US Coast Guard Admiral Brooks may have exaggerated somewhat in his comparison of the Bering Strait and the Strait of Malacca, but he does expect a lot more traffic through the Bering Straits in the next 10 to 20 years: U.S. needs to prepare for Arctic traffic surge (Tom Kizzia, Anchorage Daily News, Feb 14).
That's the tip of Russia's Chukchi Peninsula on the left, and the tip of Alaska's Seward Peninsula on the right. The shortest distance across is about 55 miles. The big island on the Russian side of the international boundary is Big Diomede, and the U.S. island next to it is Little Diomede. You can't see Fairway Rock, a small island to the southeast of the Diomedes. King Island is under the Seward Peninsula south of the straits.
Speaking at an Anchorage conference on environmental science, Rear Adm. Gene Brooks [the top official in the Alaskan Coast Guard district - Ben] said he expects the new shipping to take off in the next 10 to 20 years, with the Bering Strait being the key access point for shipping between the Pacific and Europe.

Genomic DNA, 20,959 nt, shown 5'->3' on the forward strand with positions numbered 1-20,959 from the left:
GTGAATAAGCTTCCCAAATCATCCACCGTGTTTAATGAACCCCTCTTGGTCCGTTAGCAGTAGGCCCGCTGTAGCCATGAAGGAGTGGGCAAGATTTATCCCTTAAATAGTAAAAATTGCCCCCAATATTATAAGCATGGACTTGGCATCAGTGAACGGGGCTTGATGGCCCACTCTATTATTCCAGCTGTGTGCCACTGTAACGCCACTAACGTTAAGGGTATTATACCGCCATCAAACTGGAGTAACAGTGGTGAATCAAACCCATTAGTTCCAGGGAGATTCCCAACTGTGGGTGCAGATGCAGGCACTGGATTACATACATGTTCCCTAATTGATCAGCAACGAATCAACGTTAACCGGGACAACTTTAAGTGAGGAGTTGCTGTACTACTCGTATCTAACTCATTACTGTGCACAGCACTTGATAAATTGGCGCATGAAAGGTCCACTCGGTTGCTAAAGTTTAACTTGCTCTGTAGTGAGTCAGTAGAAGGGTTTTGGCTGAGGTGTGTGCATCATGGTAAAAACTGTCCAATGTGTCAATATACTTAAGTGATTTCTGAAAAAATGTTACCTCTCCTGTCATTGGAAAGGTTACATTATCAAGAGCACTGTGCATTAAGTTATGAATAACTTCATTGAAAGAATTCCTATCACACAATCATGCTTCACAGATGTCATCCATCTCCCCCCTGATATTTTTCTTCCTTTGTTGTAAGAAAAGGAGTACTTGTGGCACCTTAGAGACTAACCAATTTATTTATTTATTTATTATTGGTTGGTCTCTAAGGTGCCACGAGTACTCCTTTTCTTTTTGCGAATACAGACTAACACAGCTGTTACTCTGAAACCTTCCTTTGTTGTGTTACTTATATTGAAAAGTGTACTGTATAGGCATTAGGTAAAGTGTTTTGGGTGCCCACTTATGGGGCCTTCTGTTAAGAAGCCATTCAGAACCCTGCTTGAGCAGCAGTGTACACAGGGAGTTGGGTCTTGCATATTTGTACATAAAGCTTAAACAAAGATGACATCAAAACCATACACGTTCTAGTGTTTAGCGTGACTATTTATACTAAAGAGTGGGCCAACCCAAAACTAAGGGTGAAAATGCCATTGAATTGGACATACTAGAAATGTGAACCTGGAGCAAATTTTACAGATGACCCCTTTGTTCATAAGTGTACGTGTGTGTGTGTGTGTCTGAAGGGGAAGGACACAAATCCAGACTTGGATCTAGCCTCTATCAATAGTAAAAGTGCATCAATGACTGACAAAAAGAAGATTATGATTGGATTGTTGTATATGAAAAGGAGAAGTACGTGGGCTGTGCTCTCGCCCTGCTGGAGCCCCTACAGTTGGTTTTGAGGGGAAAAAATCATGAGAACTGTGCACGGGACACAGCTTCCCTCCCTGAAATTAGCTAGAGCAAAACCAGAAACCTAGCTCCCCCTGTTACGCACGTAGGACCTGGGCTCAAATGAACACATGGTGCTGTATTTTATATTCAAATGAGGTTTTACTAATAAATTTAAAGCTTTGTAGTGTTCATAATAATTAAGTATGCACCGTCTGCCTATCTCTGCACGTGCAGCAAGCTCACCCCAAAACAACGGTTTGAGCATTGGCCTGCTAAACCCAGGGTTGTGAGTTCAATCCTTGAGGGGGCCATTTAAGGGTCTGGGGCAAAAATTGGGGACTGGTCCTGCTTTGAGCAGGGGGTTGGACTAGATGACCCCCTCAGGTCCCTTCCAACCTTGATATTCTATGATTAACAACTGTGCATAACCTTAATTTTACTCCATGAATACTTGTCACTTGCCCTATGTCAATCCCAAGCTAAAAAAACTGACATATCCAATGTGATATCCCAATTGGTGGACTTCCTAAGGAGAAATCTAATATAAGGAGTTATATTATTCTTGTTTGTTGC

"This is the new Strait of Malacca," Brooks said...
Shipping through ice-free waters north of Russia could cut the distance between East Asia and Northern Europe by one-third, said Mead Treadwell of the U.S. Arctic Research Commission. It would be an even bigger savings for giant new container ships that are too big to fit through the Suez Canal, he said.
New icebreaker technology and new "ice-class" tankers capable of carrying oil through ice will help pioneer the new routes, Treadwell said. The Aleutian ports of Adak and Dutch Harbor would be likely to play an important role in the new shipping routes, he said.
Long seasonal ice-free periods could mean more shipping of natural resources like the 20 to 30 zinc-ore ships that now serve the Red Dog mine north of the Bering Strait, Brooks said....
The Coast Guard had to rush to the line and make sure no problems developed, Brooks said. Meanwhile, the new maritime traffic is already starting to appear. Last summer, three cruise ships made their way through the Northwest Passage from the Atlantic to Alaska's North Slope. Their appearance was a surprise, Brooks said.